You’ve heard of date movies this is a good “date opera”. It’s a frothy, entertaining piece about love unrequited but of course eventually requited, with lots of laughs on top of great musical performance. A work never staged before in Brisbane, this is a real charmer and a great start to Opera Queensland’s 2010 season.
Director Simon Phillips’ original production for Opera Australia (rehearsed for OQ by Christopher Dawes) is set on a pre-World War I outback farm, with lots of bucolic references and C.J. Denis-era Australianisms. The rural idyll is interrupted by the arrival of the cavalry, in the shape of the Australian Light Horse.
Elixir of Love tells of love-sick farm labourer Nemorino’s desperate attempt to win the affections of the lovely Adina against the rivalry of cavalry officer Belcore. Nemorino invests a fortune in a love potion peddled to him by the conniving Dr Dulcamara and surprisingly, it seems to do the trick.
Michael Scott-Mitchell’s comic sets evoke an Aussie bush landscape, themed to an apparent outback fascination with corrugated iron the hills, the sky, and even the horses and sheep appear to be constructed of this essential material. Galahs populate the telegraph wires, ducks are on the wing, a windmill sits on the hill, while sheep baa and cows moo from the sidelines.
Gabriela Tylesova’s costume design gives us check-shirted farm labourers and beautifully-garbed straw-hatted and plaited maidens who might have stepped off the set of Oklahoma, together with the bold cavaliers in full rig complete with emu plumes. Nick Schlieper’s lighting creates evocative moods for the shifts from sunny outdoors to twilight and shearing shed wedding scenes.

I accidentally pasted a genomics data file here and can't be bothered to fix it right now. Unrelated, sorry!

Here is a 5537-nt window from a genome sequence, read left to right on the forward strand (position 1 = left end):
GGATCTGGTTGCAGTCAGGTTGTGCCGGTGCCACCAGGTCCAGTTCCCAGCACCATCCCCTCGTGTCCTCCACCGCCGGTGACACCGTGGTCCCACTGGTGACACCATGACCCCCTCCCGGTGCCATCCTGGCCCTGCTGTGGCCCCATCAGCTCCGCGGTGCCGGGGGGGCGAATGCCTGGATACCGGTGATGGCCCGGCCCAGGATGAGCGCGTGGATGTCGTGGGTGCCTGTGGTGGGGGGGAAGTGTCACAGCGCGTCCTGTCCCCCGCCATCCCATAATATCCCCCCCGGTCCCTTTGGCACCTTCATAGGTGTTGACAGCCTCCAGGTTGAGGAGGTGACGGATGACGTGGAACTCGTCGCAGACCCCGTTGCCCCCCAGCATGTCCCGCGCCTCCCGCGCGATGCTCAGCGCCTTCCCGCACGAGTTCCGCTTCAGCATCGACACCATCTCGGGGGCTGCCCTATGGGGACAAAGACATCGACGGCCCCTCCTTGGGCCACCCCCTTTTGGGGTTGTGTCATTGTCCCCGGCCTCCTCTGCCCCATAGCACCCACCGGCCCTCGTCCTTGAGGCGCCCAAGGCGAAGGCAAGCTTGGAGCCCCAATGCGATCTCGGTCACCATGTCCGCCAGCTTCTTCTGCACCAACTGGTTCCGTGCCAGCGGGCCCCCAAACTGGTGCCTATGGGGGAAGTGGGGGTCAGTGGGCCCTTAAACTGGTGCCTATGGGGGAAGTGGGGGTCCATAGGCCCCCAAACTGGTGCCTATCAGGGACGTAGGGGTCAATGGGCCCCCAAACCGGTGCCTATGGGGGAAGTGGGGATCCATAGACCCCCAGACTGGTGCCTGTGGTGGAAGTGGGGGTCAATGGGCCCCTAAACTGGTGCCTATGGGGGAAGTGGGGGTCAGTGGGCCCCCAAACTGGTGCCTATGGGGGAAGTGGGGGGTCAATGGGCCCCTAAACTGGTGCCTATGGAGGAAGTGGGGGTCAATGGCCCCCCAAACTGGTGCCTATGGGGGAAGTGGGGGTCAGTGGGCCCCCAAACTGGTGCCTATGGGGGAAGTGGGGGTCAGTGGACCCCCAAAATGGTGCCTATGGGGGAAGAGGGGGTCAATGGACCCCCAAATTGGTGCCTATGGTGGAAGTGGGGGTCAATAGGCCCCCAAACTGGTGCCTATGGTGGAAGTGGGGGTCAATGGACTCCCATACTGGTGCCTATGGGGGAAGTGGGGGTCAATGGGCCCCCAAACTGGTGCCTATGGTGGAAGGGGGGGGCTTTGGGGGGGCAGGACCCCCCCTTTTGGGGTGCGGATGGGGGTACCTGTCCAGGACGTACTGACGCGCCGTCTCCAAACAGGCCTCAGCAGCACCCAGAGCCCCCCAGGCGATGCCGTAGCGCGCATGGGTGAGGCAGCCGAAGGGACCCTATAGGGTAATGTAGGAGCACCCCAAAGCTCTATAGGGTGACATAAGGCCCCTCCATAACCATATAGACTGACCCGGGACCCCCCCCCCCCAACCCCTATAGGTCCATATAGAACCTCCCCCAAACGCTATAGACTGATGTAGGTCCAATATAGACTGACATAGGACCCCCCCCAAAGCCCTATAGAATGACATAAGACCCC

Natalie Jones, a comely Adina, sings with great sweetness and charm, while as Nemorino, Virgilio Marino’s lovely light tenor voice is perfect in intonation, although outgunned by the two baritone voices. He does a lovely job with the show’s big hit, “Una furtiva lagrima”, an aria which Donizetti no doubt never imagined being sung from inside a chook house!
Jose Carbo sings and acts with military precision and strength as Belcore, while Andrew Collis is at his resonant and comic best as Dr Dulcamara. As village girl Giannetta, Emily Burke also sings and performs well, together with the large and lusty chorus, ably prepared by Narelle French.
The orchestra under Graham Abbott’s direction gives an assured and full-bodied sound, if sometimes struggling to dampen their enthusiasm beneath some soloists.
There are some great ensemble performances, with my favourite duet that between Collis and Jones towards the end of the second act superbly acted and sung by both, with lots of tricky embellishments.
The whole opera is rich in comic moments, such as the arrival from the distance of the cavalry and of the quack doctor’s old van, each appearing to loom larger as they come up and down the background hills. And there’s Virgilio Marino’s demonstration of sheep shearing and while he’s no Jackie Howe, it is certain that Jackie never had to shear corrugated iron sheep! And there’s Natalie Jones arduously wire brushing her metallic horse.
In another hilariously original touch, Marino’s character dashes downstage to lean up and read the production’s surtitles so that he can make out what Andrew Collis is actually singing about with Collis making incomprehensible (but still very musical) noises while greedily and perhaps even dangerously devouring a banana.
In addition, actors Paul Geoghegan as the driver and Jim Coady as the notary give wonderfully quirky character performances.
Brian FitzGerald’s surtitles provoke many a chuckle “she’s a real corker!” is Nemorino’s first impression of the lovely “sheila” Adina and indeed it would have been nice to have heard the piece sung in Aussie English rather than the original Italian.